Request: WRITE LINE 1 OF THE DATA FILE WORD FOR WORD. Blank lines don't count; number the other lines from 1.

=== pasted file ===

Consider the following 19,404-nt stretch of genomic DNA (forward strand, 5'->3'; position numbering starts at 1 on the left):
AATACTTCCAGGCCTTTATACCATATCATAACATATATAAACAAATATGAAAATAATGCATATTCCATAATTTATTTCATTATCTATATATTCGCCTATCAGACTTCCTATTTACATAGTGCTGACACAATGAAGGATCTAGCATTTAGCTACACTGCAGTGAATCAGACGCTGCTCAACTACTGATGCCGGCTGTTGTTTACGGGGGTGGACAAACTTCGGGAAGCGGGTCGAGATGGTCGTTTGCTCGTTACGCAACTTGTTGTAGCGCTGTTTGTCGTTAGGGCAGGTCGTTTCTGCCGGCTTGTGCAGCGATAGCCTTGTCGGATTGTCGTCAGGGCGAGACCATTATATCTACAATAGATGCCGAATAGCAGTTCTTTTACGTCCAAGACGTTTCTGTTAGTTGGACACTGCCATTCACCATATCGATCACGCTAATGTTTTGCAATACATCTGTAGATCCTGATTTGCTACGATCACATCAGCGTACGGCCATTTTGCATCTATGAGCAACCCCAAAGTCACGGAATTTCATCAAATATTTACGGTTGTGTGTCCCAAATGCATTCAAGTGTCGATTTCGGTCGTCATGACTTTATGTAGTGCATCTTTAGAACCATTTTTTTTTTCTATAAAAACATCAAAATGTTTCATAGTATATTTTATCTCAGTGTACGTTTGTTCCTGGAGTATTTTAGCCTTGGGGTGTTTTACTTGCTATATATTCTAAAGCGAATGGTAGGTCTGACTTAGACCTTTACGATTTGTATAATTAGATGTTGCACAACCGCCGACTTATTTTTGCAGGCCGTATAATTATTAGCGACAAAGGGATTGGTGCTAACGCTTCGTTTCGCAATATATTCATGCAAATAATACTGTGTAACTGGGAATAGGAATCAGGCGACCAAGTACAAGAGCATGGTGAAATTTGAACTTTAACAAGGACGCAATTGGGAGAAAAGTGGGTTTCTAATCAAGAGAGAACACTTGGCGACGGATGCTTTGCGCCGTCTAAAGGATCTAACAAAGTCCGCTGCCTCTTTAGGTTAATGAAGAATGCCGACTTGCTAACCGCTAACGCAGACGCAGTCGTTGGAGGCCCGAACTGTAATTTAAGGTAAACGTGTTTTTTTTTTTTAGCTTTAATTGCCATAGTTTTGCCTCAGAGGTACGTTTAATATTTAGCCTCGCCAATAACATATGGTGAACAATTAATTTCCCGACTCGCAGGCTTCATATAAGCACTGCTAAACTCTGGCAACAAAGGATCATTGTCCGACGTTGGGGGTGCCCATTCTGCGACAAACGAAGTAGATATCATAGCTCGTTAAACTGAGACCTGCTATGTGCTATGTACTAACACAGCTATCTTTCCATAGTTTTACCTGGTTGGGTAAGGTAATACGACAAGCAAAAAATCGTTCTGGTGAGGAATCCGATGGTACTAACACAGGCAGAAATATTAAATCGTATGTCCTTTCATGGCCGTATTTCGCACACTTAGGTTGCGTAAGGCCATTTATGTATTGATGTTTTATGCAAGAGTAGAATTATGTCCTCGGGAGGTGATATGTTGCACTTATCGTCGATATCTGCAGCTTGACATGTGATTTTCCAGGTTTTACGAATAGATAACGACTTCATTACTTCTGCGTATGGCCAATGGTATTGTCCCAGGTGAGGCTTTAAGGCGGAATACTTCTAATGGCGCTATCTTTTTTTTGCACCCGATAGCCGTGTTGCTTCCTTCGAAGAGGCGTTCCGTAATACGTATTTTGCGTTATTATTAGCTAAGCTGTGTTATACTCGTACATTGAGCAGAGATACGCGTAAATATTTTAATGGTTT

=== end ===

Consider the following 19,404-nt stretch of genomic DNA (forward strand, 5'->3'; position numbering starts at 1 on the left):